MAx Fabry is a regular contributor to a weekly column “ASK MAx” published in the SPRINGFIELD TIMES, Springfield, Oregon. The SPRINGFIELD TIMES is published weekly on Friday by S.J. Olson Publishing, Inc. This column is published on this blog by permission of the SPRINGFIELD TIMES. Visit their website at http://www.springfieldtimes.net.
My husband says that he has been in recovery from prescription drugs for almost two years. It is still really difficult for me to trust that he isn’t using, or planning on using. Whenever we go to visit family or friends I worry about whether he is going through their medicine cabinets. When he goes to see the doctor I worry that he is trying to get drugs. When he is on the computer I worry about him ordering drugs from online. Because of his addiction we almost lost everything that we have worked for, and I have seen little remorse from him that he is even aware how he has endangered the welfare of our family. I am getting exhausted watching and wondering about if he is using again. How can I be sure he isn’t using?
Thank you for bringing the growing problem of prescription drug abuse to the attention of my readers. As you have experienced, this addiction is insidious, negatively impacting the welfare of the family. Prescription drugs, particularly pain medications, have become the second most prevalent illegal drug problem. This unfortunate epidemic spreads across generations from teens to aging baby boomers.
Once an addict stops using and enters ‘recovery’, the family lets out a sigh of relief and immediately wants things to go back to ‘normal’. It is important for family members to be able to balance between denial and awareness. The denial is when loved ones want to pretend that the drug abuse never happened and “just put it behind us”. Drug abuse is a vicious cycle that can cause changes in the brain with the possibility of the addict developing stronger impulses to use. Family members need to educate themselves on the signs, symptoms, and effects of abusing prescription drugs. The National Institute on Drug Abuse website offers this information. You know your husband as well as anyone so you can probably detect differences in his behavior and moods when you know what to look for.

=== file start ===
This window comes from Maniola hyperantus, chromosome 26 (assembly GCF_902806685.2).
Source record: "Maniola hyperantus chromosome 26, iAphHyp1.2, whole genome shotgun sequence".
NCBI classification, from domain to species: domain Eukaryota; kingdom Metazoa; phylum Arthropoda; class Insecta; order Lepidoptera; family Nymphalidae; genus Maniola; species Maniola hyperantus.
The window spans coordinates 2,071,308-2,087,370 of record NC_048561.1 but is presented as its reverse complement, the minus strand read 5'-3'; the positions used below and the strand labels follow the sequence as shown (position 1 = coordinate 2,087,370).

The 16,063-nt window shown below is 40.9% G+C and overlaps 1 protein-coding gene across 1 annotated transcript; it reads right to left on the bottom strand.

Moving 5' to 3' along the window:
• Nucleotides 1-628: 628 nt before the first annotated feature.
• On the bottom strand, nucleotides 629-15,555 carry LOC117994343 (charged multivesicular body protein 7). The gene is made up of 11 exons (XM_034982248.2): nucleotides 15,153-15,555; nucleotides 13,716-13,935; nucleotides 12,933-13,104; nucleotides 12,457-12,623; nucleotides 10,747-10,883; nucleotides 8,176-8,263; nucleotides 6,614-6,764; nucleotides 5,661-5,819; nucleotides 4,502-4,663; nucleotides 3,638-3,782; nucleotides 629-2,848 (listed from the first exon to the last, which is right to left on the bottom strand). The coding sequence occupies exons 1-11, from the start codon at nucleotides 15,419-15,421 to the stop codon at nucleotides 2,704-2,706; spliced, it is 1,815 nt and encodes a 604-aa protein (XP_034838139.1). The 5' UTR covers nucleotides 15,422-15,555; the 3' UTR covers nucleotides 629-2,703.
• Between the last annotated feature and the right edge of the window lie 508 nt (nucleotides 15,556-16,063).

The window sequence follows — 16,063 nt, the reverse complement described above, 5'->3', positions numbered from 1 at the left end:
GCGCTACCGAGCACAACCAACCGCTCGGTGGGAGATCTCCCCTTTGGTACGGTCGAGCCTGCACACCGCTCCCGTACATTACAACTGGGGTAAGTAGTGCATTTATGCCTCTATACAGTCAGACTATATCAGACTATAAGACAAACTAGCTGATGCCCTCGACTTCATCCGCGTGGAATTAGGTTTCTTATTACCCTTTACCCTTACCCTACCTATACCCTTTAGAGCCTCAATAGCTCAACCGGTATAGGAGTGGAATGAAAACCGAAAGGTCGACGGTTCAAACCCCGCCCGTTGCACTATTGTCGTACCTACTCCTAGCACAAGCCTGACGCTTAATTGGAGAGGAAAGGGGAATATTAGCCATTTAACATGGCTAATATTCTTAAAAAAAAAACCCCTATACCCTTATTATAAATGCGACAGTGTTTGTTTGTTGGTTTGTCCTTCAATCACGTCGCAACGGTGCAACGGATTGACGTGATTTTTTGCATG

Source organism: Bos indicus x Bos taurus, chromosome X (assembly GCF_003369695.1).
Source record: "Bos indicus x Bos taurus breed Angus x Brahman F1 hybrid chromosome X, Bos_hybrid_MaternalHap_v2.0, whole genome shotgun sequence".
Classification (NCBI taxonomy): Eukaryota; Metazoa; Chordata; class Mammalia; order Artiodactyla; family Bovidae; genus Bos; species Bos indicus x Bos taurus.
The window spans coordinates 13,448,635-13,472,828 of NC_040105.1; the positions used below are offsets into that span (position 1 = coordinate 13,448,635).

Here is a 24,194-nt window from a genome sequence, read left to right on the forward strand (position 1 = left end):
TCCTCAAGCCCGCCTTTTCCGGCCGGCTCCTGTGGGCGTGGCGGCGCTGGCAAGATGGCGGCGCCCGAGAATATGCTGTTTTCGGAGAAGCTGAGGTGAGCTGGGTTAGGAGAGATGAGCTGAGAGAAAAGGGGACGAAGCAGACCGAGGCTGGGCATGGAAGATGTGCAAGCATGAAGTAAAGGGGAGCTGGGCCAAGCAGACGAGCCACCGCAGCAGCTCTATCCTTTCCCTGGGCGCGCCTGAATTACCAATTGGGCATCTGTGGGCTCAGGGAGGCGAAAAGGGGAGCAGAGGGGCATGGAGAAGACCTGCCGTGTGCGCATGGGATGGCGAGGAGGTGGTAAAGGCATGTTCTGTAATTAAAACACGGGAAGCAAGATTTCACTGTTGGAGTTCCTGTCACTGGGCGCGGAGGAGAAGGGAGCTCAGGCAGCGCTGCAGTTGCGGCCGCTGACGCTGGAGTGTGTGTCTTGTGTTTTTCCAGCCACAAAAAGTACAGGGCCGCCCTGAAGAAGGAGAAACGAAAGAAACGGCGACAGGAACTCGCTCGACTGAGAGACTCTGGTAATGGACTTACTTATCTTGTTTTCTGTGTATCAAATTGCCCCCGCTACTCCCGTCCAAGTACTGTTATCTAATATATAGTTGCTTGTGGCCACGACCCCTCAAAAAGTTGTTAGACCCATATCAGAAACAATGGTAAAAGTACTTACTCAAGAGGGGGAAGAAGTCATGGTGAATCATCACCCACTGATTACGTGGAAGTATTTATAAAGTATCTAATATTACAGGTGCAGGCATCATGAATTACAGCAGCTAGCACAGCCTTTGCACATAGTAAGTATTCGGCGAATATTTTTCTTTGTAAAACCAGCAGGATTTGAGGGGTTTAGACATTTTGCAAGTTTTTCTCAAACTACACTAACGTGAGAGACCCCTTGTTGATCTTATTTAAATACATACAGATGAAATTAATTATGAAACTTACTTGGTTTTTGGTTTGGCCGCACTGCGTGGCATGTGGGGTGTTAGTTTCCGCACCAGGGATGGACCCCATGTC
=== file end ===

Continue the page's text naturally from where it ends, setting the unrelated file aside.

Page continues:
Recovery for drug addiction is an ongoing process involving behavioral and, sometimes, pharmacological treatment. While there are medications available to help addicts overcome withdrawal symptoms and drug cravings, people learn to function without abusing substances with behavioral treatments. Please keep in mind that many addicts in recovery may experience depressed moods for as long as a year or more.
It is important that you are taking care of yourself during your husband’s recovery. Focusing your attention and energy on whether or not your husband is using again, may distract you from what is important in your life. Trust is the cornerstone of any relationship. Educating yourself with the information provided above, attending support groups to hear how other loved ones are dealing with the problem, and seeking both individual and couples counseling may help you better understand the problem of prescription addiction.
How can you be sure he isn’t using, Phyllis? Short of having him take a drug test whenever you suspect he is using, you may never be sure. Working on building a foundation of mutual trust and honesty may work better to return your family to your normal.
Have a question about addiction, recovery, or life transitions such as retirement, career change, grief and loss issues, empty nester, etc, ‘ASK MAx’. Send your questions to Lifestyle Changes, PO Box 1962, Eugene, OR 97440; or, e-mail your questions to firstname.lastname@example.org. Learn more about MAx Fabry at http://www.lifestylechangescounseling
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